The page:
Blog Tour & Spotlight: Vitro by Jessica Khoury


Welcome to the VITRO blog tour! Jessica Khoury, the talented author of Origin, is back with a death-defying tropical adventure. Follow along over the next two weeks as Jessica takes readers behind the scenes of her latest novel.


Sophie Crue is the heroine of Vitro. She spent the first six years of her life on Guam with her parents, Moira and Foster Crue, both doctors working for Corpus. When Sophie was six, her parents divorced. Her mom stayed in the South Pacific, moving to Skin Island full time to work, while Sophie and her dad moved to Boston. Ten years later, Sophie’s returning to Guam for the first time in response to a mysterious email that leads her to believe her mom may be in trouble.


In a way, Sophie is the opposite of Pia, the protagonist in Origin. Where Pia was raised in isolation inside the Immortis Project hidden in the Amazon jungle, Sophie was excluded from all things to do with her mother’s research and comes to the project as a total outsider. One of the hardest parts of writing Sophie was dealing with the psychological effects left on her by her mother’s absence. Like many kids, Sophie both hates and loves her parent, and that difficult relationship with her mother is crucial to her inner growth throughout the story. Sophie’s tale is one of emancipation from a childhood of abandonment and confusion as the questions that have haunted her are answered—and many of them in ways she never imagined.

About the Author:

Jessica KhouryJessica Khoury is 23 years old. She has red hair. She was homeschooled. She’s an avid soccer player and was a three-time All-American striker. She is of Syrian and Scottish descent. She went to college in the same tiny Georgia town in which she was born and raised. And she’s a prodigiously talented writer with a huge following.

Jessica Khoury lives in Toccoa, GA with her husband, Benjamin. You can visit her online at



When Sophie is summoned by her long-absent mother, a scientist who works in a classified lab, Sophie throws caution to the wind and heads to the South Pacific. She sweet-talks her way onto a tiny supply plane piloted by Jim Julien, who lives on Guam with his alcoholic father. Jim is captivated by Sophie and against his better judgement agrees to take Sophie to the secretive and tropical Skin Island where her mom has been working for so many years.

There Sophie and Jim are met not by her mother but instead by Nicholas, a handsome, brilliant boy who leads them to Lux–a girl who looks exactly like Sophie. Lux is Sophie’s genetic twin and was bred using in vitro fertilization. But why? And just what have the scientists created Lux to be capable of?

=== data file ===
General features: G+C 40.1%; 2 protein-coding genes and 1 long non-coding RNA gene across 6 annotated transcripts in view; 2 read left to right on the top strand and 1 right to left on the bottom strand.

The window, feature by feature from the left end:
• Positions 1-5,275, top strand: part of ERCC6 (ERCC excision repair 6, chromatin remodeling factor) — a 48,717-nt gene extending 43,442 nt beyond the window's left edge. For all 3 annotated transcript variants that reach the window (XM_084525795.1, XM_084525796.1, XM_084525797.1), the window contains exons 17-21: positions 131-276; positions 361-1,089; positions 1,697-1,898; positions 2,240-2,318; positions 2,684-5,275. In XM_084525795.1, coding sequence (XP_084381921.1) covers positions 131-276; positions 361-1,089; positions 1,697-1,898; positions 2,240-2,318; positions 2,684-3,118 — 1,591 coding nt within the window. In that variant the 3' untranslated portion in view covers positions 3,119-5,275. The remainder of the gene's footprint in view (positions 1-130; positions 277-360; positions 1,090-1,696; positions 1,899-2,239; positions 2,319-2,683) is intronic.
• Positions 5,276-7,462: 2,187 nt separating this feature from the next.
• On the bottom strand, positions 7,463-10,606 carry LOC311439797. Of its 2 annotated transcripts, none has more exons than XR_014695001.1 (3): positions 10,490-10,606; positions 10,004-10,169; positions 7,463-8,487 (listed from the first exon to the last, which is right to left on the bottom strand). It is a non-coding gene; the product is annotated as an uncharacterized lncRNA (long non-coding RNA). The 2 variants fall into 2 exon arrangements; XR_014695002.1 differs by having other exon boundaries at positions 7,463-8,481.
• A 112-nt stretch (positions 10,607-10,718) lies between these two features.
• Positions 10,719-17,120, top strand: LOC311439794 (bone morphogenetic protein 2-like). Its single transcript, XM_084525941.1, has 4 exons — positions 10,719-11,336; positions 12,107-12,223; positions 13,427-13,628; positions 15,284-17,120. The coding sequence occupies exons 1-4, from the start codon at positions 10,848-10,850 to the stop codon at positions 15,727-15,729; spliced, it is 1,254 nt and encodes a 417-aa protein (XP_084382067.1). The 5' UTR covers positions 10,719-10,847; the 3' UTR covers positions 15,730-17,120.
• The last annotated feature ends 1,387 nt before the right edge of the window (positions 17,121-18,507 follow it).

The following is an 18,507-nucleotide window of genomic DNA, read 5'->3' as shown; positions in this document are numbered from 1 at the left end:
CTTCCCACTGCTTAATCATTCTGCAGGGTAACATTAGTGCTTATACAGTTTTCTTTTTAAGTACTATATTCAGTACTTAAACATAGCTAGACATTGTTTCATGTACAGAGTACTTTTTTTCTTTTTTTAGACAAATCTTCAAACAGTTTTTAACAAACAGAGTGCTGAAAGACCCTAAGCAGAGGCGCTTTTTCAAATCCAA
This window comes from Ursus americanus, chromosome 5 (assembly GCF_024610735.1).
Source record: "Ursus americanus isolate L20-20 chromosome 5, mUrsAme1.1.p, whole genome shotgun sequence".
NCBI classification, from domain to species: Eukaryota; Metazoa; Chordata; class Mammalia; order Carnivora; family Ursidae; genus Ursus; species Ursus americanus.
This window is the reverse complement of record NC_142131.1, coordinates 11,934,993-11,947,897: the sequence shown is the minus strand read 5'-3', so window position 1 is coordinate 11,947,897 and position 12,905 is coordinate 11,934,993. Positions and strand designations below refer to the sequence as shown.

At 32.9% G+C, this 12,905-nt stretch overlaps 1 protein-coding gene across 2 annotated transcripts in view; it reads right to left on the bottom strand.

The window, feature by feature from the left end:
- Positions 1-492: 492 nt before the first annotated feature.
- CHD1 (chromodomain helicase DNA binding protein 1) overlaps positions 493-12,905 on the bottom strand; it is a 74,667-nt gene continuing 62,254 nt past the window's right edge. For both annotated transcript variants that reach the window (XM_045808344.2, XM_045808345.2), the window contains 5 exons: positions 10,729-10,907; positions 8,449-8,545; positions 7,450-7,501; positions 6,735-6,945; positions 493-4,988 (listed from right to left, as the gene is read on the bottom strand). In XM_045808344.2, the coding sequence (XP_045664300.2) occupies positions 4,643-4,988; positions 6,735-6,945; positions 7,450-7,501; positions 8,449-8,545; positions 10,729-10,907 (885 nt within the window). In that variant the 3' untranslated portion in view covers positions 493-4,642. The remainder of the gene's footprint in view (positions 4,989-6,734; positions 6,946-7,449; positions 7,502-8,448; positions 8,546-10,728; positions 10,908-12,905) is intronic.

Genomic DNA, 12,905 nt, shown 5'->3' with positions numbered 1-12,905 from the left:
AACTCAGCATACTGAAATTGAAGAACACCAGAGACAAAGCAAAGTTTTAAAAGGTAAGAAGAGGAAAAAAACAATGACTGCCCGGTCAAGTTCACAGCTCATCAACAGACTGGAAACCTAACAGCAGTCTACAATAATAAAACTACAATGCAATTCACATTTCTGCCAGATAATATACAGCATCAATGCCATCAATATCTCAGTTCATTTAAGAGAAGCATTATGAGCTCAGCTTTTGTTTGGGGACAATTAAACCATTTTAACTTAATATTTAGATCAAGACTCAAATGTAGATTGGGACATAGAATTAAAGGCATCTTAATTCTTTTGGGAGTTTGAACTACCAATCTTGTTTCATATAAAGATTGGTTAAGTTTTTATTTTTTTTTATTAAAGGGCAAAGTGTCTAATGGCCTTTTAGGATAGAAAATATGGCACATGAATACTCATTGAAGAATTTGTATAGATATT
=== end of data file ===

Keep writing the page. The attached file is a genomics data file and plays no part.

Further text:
With lyrical writing and ever-increasing tension, Jessica Khoury draws out the explosive answers in her much-anticipated followup to Origin.


Jennifer’s Review of Vitro

Review (4.5 Stars): The concept of Vitro was very interesting and thought-provoking for me and I really enjoyed this action-packed novel.  Sophie Crue has come to Skin Island in search of her mother after receiving a distress email stating that she needed Sophie. With the help of an old friend, Sophie arrives at Skin Island and finds that everything isn’t what she believed it would be.  She learns that she has a “twin” known only as Lux and the medical research that she once believed would help the world has a more sinister agenda.  Now, she has to try to get off the island before its too late or Sophie will never escape this nightmare.

Vitro is an amazing novel about testing the boundaries of scientific research that will leave you mesmerized. I was so impressed by Ms. Khoury’s writing (reminded me of Michael Crichton) and found myself immediately caught up in this action-packed adventure. I was impressed with Ms. Khoury’s previous book, Origin, but nothing prepared me for how Vitro would affect me. This story will stay with me awhile especially since you hear so often how certain advancements in the field of medicine border between helping the world and just seeing if they can play God. That is what we see in Vitro, the scientists of Skin Island see life as something that they can use for financial gain and forget that there is still a human being involved.  This attitude leads to some disastrous consequences.  I’m looking forward to reading more from Ms. Khoury and I hope she writes many more books to come.

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